Melancholy of Resistance

The title of László Krasznahorkai’s second novel can be seen as self-referential. The long sentences have to be pried out of this book.

By doing so, we uncover layer after layer. At the surface, there is a small town, taken over by a demagogue and a willing mob, resulting in destruction.

Then there is the conflict between individual interests and mass euphoria. The former are represented by János Valuska, a modern day Prince Myshkin, and musicologist György Eszter. Both encounter the whale, one of the ominous riddles of the book.

Mysterious in its incomprehensibility, it strongly affects János, but leaves György unaffected. So there is a second layer of contrast, namely how individuals resist. Neither János nor György are successful, as becomes dramatically clear when the mob enters the hospital.

After senseless destruction, the mob faces a completely unarmed victim, not understanding that the dumb fear, the utter lack of resistance which allowed that victim to bear this onslaught, was increasingly robbing them of power and that, faced by this sapping mire of unconditional surrender—though this is what had hitherto given them the greatest, most bitter pleasure—they would have to retreat.

After this, innocent János, who has witnessed this as an accomplice, descends into madness, while György seeks restitution.

There are more layers. There are the roles of art and spirituality, again represented by György and János. The brutally artificial Werckmeister harmonies that György studies are in conflict with the harmonies of the celestial bodies János dreams of.

Neither of them can succeed alone. And here we arrive at the melancholy: Maybe their resistance could have been successful if they could have found a common ground.

Arrivals and Departures

This is an unusual post, marking arrivals and departures.

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Even worse, the sea creatures on display appear to have nothing to do with that theme. Let me explain. One of the arrivals is that of my daughter arriving at the critical age of 18, and one of the departures is hers to college in California. This provides a first link: The pictures are from the Monterey Aquarium, which we visited last year.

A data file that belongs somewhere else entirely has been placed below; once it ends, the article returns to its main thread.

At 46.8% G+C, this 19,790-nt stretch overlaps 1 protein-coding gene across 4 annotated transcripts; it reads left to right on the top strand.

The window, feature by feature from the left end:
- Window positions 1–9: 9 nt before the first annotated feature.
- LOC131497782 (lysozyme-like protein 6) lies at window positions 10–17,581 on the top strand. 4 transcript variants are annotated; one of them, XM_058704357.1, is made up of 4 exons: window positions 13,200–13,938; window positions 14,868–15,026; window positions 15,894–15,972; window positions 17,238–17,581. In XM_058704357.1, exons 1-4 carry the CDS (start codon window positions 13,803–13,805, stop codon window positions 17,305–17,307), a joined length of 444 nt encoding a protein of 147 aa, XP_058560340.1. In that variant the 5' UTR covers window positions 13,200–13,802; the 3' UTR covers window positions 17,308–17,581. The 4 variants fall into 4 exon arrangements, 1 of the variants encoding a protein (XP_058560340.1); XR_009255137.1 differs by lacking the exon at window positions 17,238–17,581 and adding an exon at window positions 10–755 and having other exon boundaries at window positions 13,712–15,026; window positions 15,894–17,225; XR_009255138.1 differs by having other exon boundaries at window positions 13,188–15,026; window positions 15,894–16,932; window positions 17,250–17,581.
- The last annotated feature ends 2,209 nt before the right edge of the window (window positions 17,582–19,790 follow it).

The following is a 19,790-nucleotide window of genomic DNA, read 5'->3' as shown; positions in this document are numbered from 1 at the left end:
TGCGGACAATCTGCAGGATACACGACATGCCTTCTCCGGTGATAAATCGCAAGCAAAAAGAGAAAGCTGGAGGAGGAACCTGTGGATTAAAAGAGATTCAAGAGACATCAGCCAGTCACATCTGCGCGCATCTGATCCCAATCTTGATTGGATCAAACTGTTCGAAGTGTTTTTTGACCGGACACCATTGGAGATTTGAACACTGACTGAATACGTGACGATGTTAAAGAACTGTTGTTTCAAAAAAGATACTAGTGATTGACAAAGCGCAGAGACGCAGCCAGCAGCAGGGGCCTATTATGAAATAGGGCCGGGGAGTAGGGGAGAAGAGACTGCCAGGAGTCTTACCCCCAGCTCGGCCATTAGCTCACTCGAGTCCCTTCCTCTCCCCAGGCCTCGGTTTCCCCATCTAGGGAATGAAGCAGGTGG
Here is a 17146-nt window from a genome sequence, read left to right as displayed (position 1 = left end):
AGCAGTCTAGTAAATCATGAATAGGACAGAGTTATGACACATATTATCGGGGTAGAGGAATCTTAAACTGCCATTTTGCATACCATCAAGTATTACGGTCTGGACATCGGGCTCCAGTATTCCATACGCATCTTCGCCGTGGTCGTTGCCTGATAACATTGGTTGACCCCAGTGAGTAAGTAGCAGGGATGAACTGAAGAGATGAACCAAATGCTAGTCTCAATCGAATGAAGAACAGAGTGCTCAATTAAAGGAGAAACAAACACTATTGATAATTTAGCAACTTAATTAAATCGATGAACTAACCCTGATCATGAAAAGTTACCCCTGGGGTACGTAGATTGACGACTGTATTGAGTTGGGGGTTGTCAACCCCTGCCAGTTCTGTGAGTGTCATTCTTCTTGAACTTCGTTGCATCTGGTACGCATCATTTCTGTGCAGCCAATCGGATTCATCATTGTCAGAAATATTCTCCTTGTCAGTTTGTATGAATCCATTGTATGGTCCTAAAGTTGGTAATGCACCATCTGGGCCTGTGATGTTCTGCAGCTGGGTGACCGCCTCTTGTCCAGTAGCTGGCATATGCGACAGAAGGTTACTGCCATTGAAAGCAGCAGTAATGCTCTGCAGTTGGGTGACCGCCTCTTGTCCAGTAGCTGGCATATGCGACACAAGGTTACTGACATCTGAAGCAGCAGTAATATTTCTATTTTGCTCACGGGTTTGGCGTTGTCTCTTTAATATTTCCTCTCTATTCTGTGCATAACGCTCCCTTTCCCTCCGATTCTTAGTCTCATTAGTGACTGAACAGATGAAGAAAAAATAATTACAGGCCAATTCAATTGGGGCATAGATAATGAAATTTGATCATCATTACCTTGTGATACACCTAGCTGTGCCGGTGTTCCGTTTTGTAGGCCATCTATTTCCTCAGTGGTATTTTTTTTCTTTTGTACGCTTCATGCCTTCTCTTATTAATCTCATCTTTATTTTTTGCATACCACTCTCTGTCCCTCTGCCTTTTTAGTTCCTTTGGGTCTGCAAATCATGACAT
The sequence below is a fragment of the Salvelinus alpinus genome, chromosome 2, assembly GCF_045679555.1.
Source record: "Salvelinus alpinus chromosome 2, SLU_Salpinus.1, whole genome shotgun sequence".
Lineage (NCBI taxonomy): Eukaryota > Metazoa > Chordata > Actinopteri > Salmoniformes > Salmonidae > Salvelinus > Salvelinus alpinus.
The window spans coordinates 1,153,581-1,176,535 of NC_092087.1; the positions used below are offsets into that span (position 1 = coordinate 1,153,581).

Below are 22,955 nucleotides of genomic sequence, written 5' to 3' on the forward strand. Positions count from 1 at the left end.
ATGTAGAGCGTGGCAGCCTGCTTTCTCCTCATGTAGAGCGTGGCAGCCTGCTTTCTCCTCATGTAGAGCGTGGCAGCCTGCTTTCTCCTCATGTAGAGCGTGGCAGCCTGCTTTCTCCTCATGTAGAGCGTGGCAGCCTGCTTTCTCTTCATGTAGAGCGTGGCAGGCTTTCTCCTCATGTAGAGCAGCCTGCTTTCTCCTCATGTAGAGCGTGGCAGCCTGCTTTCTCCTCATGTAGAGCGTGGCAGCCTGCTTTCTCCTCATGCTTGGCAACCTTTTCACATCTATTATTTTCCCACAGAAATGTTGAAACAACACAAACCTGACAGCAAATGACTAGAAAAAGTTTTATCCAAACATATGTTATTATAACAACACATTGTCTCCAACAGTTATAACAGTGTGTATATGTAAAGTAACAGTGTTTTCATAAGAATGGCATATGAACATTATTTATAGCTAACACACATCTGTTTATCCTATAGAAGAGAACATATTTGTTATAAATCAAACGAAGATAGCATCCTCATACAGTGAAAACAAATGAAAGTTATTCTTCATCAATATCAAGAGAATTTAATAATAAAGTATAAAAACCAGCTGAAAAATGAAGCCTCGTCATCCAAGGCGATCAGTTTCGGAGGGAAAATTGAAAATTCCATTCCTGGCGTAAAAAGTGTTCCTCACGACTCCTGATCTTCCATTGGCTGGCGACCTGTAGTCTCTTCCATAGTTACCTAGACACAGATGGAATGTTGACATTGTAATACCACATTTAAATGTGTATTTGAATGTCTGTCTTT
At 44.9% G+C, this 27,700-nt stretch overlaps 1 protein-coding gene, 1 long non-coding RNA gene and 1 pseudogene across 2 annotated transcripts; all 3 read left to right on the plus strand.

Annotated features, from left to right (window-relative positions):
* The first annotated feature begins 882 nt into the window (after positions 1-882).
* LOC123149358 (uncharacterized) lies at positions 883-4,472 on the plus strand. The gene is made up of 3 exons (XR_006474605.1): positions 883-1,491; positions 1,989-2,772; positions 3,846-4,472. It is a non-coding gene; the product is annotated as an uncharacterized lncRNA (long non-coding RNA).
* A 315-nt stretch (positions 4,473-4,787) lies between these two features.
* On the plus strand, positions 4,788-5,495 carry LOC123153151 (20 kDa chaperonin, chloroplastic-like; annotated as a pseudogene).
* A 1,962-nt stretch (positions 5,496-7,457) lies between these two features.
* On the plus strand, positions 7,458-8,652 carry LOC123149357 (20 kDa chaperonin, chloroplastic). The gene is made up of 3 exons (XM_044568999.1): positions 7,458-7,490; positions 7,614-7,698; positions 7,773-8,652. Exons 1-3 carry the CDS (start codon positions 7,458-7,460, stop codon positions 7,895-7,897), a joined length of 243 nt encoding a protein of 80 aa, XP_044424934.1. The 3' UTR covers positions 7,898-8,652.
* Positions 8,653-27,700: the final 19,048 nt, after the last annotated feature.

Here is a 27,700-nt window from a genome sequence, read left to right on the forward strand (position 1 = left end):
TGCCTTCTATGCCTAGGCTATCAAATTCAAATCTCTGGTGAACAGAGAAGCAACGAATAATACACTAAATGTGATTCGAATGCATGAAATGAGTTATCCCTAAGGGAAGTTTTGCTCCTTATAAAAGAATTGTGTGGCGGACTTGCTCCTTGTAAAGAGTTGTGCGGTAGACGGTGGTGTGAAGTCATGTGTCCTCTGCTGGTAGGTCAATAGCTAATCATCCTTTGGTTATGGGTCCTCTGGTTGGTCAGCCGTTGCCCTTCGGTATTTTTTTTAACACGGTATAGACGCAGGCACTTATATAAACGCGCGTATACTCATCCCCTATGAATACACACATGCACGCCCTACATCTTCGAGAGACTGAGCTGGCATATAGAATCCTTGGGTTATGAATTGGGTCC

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When I see these astonishing creatures, I am inevitably reminded of Denis Villeneuve’s film Arrival, a rare example of an adaptation that works independently and as well in its own way as the source, here Ted Chiang’s The Story of Your Life. The departure I will associate with this is that of the composer of the wondrous film score, Jóhann Jóhannsson, who left us last year, too early.

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Arrival and departure sound like beginning and end, joy and sadness. This is treacherous, because each departure is a departure to a new arrival elsewhere. Arrival and departure are like a single contraction of one of these jellyfish. What you perceive depends of where you are: inside or outside.

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More important than arrival and departure are the stories that are framed in between, the mysterious creatures that propel our lives forward or bring it to a halt.

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I am looking forward to hear more.

The Fence Had a Hole (New Harmony I)

The soul pattern of a bridge is a straightforward one, we use it to cross from one state into another. I have mentioned related patterns before, that of multiple crossings and that of the arch. Today we talk about the pattern of the closed bridge.

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This is the Harmony Way Bridge over the Wabash River in the town New Harmony (about which we’ll learn more next time). The bridge opened in 1930 and was used as a toll bridge, and was designated as structurally deficient, and has been closed since 2012.

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It has been clearly adorned with warnings, as you can see. But somebody cut a hole into the fence, and those who know me can guess what happened.

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Which brings us to the point of this pattern: A closed bridge can be used for crossing, but there is a price to pay. You don’t cross such a bridge casually, you hesitate.

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Angelopoulos’ mindshattering film The Suspended Step of the Stork distills this moment of hesitation. What happens in us when we consider to leave, to cross over? 

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Standing there, looking back, and looking forward can last an eternity. Don’t do this often.

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When I was little, friends gave me as a birthday present a home made flip book that would show the deformation of the catenoid to the helicoid. That was a lot of work back then when you had to program all the 3D-graphics by hand, including hidden line algorithms. But I liked it to a have a physical object that would allow me to run my own little movie.

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Daumenkinos – Thumb Theaters, are they called in German. Today we see some snapshots from a high tec version of such a Daumenkino, attempting to get to the core of Boy’s surface (an immersion of the projective plane), about which I have written briefly before.

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The goal is to put a lid on a Möbius strip. The one we start with you will note is not just once twisted, but three times. I don’t know how essential this is to get an immersed projective plane at the end. I suppose it’s not, but makes things easier. Note that the strip has a single boundary curve, as expected.